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TOPICS INCLUDE: Corn flour; Allergies to fish; Tofu
Letters to the editor
Summer Volume: 1995 Issue: 2(2) page(s): 9
From ELAINE R. of FORT LAUDERDALE FL:
Is corn flour the same as corn starch, and can I substitue potato starch if I can not locate corn flour?
ELAINE: Yes, corn flour and corn starch are one and the same thing. The British tend to use the term corn flour while here in the United States we call it cornstarch. There may be minor differences from country to countruy as each mills their flours and starches differently. Actually, in England, for example, the corn flour is a mite smaller grain but you can freely substitute equal amounts no matter the size of the grain. As to substituting potato flour, it will work but the look of the completed dish will not be the same. Cornstarch, when mixed into a sauce looks cloudy; then when the sauce comes to the boil, it starts to clear. A suace made with potato starch, however, will never lose its cloudy look. Of course, the taste of any dish, when you substitute ingredients, changes.
From SUSAN T. of the BRONX NY
I'm allergic to fish, what can I use instead of Sha Cha sauce?
DEAR SUSAN: As I am sure you know, sa cha sauce is favored by the Cantonese and others from Southeast Asia where it is used extensively in satay dishes. This sauce is usually made with chili peppers, garlic, dried shrimp, and oter seasonings. Instead of that sauce or jiang, as the Chinese call sauces, I'd suggest that you try a different barbecue sauce such as Lee Kum Kee's Car Siu Sauce. Be sure to read the list of ingredients each time you purchase and Chinese barbecue sauce. Most are made from fermented soy beans and other seasonings, manufacturers can and sometimes do change their formulations.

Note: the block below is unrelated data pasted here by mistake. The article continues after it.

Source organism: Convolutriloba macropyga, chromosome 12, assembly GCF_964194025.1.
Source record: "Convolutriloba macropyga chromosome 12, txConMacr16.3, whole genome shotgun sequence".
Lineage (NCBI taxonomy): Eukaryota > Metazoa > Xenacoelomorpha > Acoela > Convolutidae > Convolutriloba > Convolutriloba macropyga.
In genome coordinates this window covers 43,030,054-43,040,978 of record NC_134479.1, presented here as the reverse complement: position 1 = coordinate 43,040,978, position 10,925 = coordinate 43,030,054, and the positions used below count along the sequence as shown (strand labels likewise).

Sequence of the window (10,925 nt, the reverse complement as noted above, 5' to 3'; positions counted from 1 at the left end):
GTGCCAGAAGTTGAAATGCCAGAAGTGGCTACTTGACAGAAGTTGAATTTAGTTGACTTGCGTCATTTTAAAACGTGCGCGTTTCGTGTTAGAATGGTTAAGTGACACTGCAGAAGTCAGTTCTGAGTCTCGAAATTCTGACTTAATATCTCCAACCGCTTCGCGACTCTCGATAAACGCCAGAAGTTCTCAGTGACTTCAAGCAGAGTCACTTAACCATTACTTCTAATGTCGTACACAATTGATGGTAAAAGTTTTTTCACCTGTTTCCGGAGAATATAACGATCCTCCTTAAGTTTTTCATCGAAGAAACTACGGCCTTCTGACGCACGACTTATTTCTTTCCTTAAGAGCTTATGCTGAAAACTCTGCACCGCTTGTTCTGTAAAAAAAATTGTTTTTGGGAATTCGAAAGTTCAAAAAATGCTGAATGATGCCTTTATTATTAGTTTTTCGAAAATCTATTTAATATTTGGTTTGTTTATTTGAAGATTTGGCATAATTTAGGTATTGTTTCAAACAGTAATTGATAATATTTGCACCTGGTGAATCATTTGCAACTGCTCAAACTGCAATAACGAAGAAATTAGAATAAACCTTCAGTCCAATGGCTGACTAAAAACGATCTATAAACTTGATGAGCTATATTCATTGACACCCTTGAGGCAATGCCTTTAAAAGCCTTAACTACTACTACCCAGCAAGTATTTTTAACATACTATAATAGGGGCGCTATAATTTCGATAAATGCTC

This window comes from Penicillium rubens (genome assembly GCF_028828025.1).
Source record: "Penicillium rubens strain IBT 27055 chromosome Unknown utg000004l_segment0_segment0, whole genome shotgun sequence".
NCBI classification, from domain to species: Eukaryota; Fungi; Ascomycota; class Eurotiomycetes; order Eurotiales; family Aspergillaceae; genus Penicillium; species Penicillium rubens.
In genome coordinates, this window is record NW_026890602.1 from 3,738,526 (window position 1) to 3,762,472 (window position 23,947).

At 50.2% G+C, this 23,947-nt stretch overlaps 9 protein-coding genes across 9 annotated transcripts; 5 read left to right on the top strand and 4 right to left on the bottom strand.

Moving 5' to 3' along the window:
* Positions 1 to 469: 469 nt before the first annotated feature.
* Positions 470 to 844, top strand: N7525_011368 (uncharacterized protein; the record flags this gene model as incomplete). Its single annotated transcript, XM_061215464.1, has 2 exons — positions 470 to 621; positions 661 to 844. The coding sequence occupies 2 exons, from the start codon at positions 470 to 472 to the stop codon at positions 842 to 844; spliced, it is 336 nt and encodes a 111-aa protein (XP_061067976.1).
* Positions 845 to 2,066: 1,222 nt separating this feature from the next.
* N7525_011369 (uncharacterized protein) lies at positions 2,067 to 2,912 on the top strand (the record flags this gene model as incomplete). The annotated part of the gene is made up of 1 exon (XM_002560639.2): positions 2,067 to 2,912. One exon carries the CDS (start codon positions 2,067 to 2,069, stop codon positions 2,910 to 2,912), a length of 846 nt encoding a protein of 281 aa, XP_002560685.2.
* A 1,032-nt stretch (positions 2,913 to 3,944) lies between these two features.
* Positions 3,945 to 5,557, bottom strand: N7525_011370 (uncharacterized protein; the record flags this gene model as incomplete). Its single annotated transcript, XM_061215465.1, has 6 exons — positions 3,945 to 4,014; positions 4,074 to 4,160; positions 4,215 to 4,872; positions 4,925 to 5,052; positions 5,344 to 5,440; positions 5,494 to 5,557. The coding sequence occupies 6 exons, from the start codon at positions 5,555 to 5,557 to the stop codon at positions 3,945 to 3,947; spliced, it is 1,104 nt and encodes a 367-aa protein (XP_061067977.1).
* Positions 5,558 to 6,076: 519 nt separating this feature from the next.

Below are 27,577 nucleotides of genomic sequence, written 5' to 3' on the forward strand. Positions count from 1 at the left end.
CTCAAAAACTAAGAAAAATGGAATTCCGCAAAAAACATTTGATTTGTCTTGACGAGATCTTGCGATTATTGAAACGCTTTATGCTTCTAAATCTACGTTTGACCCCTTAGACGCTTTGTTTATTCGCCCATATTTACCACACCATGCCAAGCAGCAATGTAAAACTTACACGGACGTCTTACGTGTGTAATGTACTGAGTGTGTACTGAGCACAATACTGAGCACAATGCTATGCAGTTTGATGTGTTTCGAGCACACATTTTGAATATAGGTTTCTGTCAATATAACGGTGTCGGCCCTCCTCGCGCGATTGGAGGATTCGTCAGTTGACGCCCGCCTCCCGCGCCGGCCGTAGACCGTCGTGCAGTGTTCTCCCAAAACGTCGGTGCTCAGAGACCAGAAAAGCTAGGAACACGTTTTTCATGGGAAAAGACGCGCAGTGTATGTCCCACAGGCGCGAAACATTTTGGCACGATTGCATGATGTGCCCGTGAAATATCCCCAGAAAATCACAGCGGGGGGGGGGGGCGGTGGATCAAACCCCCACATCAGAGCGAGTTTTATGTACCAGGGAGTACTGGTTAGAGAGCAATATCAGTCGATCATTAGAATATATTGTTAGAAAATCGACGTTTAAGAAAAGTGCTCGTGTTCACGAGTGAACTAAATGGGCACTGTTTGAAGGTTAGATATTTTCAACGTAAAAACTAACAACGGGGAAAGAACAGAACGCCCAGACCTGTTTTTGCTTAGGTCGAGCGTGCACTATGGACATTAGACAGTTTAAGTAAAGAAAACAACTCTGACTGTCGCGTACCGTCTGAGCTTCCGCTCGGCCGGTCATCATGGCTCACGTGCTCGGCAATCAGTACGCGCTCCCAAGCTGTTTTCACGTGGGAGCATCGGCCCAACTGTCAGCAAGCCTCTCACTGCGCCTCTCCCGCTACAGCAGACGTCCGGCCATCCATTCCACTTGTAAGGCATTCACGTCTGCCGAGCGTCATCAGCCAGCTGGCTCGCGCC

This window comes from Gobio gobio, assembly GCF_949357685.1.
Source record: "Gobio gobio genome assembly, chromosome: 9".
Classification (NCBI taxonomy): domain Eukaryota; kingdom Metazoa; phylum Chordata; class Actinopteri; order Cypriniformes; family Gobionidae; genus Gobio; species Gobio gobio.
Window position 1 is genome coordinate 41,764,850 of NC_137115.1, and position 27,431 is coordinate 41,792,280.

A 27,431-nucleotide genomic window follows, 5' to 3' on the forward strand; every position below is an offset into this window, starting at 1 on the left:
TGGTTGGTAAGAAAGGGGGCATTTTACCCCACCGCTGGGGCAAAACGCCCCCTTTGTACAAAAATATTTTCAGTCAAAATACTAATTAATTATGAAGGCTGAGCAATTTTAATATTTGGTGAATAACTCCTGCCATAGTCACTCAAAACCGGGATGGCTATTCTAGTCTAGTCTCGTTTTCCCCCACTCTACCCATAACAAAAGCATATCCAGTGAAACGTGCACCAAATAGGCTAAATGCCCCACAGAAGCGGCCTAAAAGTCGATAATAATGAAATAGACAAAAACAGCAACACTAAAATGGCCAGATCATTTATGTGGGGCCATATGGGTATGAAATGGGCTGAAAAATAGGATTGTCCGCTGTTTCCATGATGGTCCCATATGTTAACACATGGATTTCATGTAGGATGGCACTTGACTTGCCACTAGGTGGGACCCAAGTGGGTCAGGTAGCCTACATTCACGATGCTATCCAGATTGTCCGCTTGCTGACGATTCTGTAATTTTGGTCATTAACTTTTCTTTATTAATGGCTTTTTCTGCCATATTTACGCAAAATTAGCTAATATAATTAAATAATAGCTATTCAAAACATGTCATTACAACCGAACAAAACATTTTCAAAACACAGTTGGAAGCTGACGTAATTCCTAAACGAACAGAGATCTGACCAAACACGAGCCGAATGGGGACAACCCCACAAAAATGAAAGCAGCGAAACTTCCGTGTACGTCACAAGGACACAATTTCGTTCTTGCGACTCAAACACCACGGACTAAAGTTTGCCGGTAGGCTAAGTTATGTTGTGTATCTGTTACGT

From Jesse J. of BOCA RATON FL:
I enjoyed the latest edition of Flavor and Fortune - What a treat!
DEAR JESSE: Thanks to you and the dozens of others who enjoyed the last issue of Flavor and Fortune. The editiorial Board and I are planning to make each issue better than the previous one. We encourage your advice, correspondence, articles, even your criticism. Each of these will help us do a better job and better meet your needs. Keeps those letters coming!
From AGNES of NEW YORK CITY NY:
All my friends think that tofu is terrible. I like it, eat lots of it, and wonder if you have some information about it including how to make and store it; a few more recipes would be nice, too.
DEAR AGNES: A recent issue of Cooking Light had a headline 'Consider Tofu's Versatility.' They found tofu's image changing and had a recipe for a Tofu-Egg Salad and another for Tofu-Spinach Lasagna. I agree with you and think that you are ahead of your time. Try thweir recipes, others in dozens of cookbooks devoted just to items made with tofu, and I suggest that you try to make your own. An article and a recipe for home-made tofu in this issue are for you and all our readers. Enjoy them both!